Abraham must be a little confused at first. God knows that Isaac is the son that He promised would provide lineage for the fulfillment of the covenant. Why would he want him to sacrifice him? Doesn’t he need to be alive to have offspring? What many people tend to overlook is that Abraham has been living with this manifestation of God’s covenant for over two decades! For nearly 25 years, Abraham has seen the terms of God’s contract walking, talking, and living right in front of him. He knows that, whatever God wants, he will keep his word.

So what does Abraham do? He, Isaac, and two servants head out for history’s first recorded father/son camping trip. The only sense of concern we see in the account is when Isaac asks where the lamb was for the sacrifice (22:7). You even see that Abraham has no doubt that Isaac will not die (22:5). Once they reach the appointed place, There is no question from either what is going on (You would think that if Isaac had doubts, a 24-year-old man would be able to overcome one that is one-hundred and twenty-five).

At the last minute, God intervenes. He is pleased that Abraham was willing to sacrifice anything that was asked of him and provides a ram to complete the sacrifice. He then re-affirms the promise saying, “I swear by myself, declares the Lord, that because you have done this and have not withheld your son, your only son, I will surely bless you and make your descendants as numerous as the stars in the sky and as the sand on the seashore. Your descendants will take possession of the cities of their enemies, and through your offspring all nations on earth will be blessed, because you have obeyed me.” (Genesis 22:16-18)

The Testimony

Abraham’s faith was such that, even if he had sacrificed Isaac, he believed the Lord would keep His word and raise Isaac from the dead (Hebrews 11:17–19). God uses Abraham’s faith as an example of the type of faith required for salvation. Genesis 15:6 says, “Abram believed the LORD, and he credited it to him as righteousness.” This truth is the basis of the Christian faith, as reiterated in Romans 4:3 and James 2:23. The righteousness that was credited to Abraham is the same righteousness credited to us when we receive by faith the sacrifice God provided for our sins—Jesus Christ. “God made him who had no sin to be sin for us, so that in him we might become the righteousness of God” (2 Corinthians 5:21).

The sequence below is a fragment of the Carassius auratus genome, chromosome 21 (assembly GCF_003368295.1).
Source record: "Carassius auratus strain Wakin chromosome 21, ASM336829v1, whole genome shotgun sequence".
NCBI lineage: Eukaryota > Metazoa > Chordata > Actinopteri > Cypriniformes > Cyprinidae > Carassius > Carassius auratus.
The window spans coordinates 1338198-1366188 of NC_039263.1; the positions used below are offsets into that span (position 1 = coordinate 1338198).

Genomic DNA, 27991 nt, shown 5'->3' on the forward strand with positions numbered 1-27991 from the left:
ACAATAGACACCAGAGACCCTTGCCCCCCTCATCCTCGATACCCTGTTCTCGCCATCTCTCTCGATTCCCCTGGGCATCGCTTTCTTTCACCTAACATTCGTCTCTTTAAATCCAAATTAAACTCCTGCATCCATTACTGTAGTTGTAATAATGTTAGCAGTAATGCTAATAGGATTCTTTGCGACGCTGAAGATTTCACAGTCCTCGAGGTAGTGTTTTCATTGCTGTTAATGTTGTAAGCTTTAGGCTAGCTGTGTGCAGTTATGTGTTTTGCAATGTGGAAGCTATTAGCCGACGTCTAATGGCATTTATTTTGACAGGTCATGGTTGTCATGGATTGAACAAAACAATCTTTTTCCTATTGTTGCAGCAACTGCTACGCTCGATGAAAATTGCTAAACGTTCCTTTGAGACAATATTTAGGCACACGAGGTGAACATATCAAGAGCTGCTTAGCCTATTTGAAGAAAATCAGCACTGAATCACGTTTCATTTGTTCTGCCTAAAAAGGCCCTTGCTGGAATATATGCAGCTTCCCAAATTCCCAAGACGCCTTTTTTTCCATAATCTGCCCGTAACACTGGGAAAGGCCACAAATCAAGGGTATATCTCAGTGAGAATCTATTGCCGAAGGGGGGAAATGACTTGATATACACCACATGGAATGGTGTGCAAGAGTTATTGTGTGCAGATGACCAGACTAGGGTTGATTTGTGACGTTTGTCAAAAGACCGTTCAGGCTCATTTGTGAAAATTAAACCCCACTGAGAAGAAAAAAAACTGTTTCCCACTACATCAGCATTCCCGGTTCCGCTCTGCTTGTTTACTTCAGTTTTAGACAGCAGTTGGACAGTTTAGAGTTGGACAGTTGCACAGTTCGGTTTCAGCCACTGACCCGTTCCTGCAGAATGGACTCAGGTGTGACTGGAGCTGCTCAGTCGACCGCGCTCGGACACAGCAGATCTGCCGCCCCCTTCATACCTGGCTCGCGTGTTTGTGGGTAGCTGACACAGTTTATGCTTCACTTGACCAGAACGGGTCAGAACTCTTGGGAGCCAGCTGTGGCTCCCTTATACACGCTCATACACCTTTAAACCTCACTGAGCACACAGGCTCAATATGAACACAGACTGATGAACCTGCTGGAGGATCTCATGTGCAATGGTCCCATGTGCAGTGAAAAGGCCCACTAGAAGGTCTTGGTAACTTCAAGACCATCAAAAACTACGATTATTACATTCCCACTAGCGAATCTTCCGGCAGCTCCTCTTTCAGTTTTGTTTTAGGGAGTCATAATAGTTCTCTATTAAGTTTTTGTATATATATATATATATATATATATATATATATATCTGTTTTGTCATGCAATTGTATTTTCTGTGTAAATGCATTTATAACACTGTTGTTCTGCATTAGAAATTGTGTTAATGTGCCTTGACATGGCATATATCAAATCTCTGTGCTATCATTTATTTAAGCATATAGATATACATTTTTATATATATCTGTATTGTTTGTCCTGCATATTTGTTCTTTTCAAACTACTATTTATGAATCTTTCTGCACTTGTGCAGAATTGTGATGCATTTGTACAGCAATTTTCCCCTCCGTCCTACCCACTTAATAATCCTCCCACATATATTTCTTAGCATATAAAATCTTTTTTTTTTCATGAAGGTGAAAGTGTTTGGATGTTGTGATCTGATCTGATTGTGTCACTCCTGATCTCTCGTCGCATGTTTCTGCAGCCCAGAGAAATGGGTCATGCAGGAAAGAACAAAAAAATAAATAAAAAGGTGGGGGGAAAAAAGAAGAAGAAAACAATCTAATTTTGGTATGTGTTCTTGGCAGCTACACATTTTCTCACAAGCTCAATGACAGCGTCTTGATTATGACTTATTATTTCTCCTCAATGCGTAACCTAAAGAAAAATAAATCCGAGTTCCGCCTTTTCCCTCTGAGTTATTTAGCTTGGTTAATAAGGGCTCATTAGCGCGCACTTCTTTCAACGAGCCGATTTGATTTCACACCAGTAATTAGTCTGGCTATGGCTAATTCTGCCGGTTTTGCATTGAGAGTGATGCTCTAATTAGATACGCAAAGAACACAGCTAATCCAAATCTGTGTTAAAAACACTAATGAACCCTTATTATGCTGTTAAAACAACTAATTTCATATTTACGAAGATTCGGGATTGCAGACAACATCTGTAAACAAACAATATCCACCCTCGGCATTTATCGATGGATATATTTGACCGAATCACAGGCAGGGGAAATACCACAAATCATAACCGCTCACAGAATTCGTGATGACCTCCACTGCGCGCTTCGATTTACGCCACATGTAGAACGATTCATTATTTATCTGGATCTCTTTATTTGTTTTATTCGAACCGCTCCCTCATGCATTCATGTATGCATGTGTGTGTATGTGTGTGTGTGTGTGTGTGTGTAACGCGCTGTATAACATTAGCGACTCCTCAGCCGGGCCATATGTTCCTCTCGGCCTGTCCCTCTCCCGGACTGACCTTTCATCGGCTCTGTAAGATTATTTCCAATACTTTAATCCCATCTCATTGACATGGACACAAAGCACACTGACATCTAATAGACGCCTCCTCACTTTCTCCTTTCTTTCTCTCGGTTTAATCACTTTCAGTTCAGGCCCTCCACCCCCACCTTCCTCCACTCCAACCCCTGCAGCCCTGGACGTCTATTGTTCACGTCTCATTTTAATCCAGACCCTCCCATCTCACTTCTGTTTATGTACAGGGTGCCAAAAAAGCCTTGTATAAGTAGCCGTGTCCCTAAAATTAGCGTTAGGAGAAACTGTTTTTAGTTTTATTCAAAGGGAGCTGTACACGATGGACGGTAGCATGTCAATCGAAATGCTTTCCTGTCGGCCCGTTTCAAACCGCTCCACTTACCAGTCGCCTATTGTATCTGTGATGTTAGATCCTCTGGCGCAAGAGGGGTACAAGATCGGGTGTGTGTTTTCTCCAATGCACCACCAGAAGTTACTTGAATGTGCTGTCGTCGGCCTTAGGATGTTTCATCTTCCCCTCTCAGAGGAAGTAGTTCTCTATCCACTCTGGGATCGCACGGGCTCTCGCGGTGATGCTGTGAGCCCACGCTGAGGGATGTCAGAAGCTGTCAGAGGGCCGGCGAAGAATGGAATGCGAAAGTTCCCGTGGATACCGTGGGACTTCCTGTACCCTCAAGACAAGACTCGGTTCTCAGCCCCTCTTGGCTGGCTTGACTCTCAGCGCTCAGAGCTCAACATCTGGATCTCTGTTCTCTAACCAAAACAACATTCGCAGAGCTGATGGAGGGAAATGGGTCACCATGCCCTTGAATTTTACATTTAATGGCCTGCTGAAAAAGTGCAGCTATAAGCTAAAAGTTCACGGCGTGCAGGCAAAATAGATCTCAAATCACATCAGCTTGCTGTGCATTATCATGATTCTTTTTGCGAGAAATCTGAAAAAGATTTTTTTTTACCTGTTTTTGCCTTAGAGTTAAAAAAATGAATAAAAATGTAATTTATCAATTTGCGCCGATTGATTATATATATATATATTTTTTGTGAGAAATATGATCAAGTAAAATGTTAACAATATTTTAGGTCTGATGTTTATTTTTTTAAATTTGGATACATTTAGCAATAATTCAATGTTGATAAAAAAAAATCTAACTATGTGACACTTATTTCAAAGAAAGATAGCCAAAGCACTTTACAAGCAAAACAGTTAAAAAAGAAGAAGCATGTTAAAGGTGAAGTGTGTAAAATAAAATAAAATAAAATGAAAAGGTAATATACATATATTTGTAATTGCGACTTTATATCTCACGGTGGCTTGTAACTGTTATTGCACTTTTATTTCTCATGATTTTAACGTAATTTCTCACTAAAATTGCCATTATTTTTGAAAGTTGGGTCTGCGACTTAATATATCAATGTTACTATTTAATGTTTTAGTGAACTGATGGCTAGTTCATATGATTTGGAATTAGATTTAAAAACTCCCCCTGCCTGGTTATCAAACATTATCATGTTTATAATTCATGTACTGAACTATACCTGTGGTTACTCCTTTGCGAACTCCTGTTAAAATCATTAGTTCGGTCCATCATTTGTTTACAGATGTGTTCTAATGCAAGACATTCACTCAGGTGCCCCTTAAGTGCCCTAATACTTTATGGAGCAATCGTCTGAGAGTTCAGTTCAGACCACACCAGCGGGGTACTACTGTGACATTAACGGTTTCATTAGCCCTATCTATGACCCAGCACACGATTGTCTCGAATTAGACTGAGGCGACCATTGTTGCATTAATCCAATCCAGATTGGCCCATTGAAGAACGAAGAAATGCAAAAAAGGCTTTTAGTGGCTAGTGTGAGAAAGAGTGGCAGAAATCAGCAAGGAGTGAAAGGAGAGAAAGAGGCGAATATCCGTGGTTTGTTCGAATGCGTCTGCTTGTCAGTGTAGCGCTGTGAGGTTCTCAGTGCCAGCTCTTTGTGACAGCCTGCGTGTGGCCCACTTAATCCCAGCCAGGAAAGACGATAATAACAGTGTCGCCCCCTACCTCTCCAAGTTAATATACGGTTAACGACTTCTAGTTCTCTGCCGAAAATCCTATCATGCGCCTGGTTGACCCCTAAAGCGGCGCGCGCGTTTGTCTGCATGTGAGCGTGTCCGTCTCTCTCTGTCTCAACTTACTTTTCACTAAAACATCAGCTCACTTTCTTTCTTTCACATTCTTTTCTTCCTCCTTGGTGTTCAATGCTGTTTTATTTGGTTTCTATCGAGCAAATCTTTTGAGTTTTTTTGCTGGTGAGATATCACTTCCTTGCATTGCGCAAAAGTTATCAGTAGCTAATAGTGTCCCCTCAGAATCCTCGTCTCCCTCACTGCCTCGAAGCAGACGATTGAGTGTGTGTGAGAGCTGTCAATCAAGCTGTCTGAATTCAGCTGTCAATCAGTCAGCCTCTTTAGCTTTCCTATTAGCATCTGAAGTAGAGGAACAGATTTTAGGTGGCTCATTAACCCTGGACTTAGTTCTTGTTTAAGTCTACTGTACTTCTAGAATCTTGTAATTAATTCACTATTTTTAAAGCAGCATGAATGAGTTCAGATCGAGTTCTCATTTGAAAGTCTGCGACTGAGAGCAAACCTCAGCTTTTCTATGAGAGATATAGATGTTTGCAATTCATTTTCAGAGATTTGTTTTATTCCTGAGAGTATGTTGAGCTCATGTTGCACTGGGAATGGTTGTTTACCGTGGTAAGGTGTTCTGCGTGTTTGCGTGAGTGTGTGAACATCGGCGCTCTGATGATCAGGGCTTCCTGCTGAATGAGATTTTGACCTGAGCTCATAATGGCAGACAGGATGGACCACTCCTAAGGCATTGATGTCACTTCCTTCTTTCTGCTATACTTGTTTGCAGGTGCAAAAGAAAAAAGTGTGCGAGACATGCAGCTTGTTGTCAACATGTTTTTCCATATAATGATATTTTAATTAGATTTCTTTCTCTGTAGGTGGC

Also, the account of Abraham is the basis of the New Testament teaching of atonement, the sacrificial offering of the Lord Jesus on the cross for the sins of mankind. Jesus himself said, “Your father Abraham rejoiced at the thought of seeing my day; he saw it and was glad” (John 8:56).


One thought on “CBE: The Sacrifice of Isaac

Leave a Reply

Fill in your details below or click an icon to log in:

WordPress.com Logo

You are commenting using your WordPress.com account. Log Out /  Change )

Google+ photo

You are commenting using your Google+ account. Log Out /  Change )

Twitter picture

You are commenting using your Twitter account. Log Out /  Change )

Facebook photo

You are commenting using your Facebook account. Log Out /  Change )


Connecting to %s